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Lodge Cottage - 5 Froxfield Eversholt

Froxfield Lodge February 2016
Froxfield Lodge February 2016

Froxfield Lodge was listed by the former Ministry of Works in 1961 as Grade II, of special interest. The listing states that it was built in the “early 19th century probably by Sir Jeffry Wyatville for 6th Duke of Bedford”. The duke’s estate correspondence has a reference in 1837 to “the plan you made a few years ago for small cottage lodge at Froxfield gate” in a letter from the duke’s steward to surveyor and architect Edward Crocker [R3/2617]. Wyatville worked on the nearby pleasure gardens in the 1830s. The guide to Bedfordshire buildings in Sir Nikolaus Pevsner's Buildings of England series favours the duke's surveyor Robert Salmon (1763-1821), Crocker's predecessor, as the architect.

The building is designed in what is known as a “cottage orné style” and is built of colour-washed brick, it has a 20th century tiled roof and comprises one storey with attics, built in a T-shape.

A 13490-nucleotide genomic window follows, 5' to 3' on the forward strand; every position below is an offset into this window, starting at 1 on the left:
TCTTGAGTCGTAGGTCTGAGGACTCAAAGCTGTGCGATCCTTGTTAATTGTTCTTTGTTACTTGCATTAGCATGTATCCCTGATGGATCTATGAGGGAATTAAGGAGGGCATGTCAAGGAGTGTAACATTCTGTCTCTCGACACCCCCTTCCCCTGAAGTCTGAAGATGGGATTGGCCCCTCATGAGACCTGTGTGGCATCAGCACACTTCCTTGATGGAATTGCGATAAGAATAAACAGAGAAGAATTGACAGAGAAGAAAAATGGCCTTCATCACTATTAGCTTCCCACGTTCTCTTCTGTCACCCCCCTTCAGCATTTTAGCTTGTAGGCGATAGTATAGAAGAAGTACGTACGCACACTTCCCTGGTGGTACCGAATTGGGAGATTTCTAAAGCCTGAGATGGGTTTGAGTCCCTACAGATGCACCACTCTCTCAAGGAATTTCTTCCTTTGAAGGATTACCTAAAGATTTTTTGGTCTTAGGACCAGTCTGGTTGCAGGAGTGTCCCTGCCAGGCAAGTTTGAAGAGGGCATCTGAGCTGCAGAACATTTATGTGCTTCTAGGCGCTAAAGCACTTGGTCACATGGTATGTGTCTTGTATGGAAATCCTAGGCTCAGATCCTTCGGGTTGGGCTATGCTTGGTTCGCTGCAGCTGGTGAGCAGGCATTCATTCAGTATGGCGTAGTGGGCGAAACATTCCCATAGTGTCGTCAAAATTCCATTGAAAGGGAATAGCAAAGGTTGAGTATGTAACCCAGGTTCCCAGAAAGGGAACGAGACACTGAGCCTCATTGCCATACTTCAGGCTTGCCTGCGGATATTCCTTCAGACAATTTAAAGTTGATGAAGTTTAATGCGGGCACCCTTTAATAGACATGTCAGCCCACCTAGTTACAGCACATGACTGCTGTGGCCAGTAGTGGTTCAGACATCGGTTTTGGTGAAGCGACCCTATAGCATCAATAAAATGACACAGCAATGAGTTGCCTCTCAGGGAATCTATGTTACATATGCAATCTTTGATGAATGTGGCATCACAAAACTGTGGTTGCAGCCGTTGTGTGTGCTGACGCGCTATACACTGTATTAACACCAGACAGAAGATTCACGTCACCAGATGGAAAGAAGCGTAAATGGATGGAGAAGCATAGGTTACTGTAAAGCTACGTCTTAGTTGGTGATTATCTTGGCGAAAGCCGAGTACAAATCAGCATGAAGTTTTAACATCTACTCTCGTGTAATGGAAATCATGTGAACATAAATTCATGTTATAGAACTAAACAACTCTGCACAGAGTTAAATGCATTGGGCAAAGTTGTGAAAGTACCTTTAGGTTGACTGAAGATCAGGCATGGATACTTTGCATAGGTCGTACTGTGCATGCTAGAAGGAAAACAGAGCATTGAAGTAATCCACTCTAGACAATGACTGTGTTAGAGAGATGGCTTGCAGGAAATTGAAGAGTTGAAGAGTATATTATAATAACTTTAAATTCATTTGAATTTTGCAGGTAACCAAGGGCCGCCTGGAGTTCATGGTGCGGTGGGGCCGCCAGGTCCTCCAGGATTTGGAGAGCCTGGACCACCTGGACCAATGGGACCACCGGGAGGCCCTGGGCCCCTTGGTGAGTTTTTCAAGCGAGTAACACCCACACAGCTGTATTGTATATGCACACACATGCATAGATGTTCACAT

The Rating and Valuation Act 1925 specified that every building and piece of land in the country was to be assessed to determine its rateable value. The valuer visiting the property [DV1/C131/7] found it was owned by the Duke of Bedford’s London and Devon Estates Company and occupied “rent-free” by Stanley Levett. Accommodation comprised a living room, a kitchen, a scullery, a washhouse and four bedrooms. Outside stood a timber and tiled barn and earth closet. Water came from a well. The valuer remarked: “Weird place”.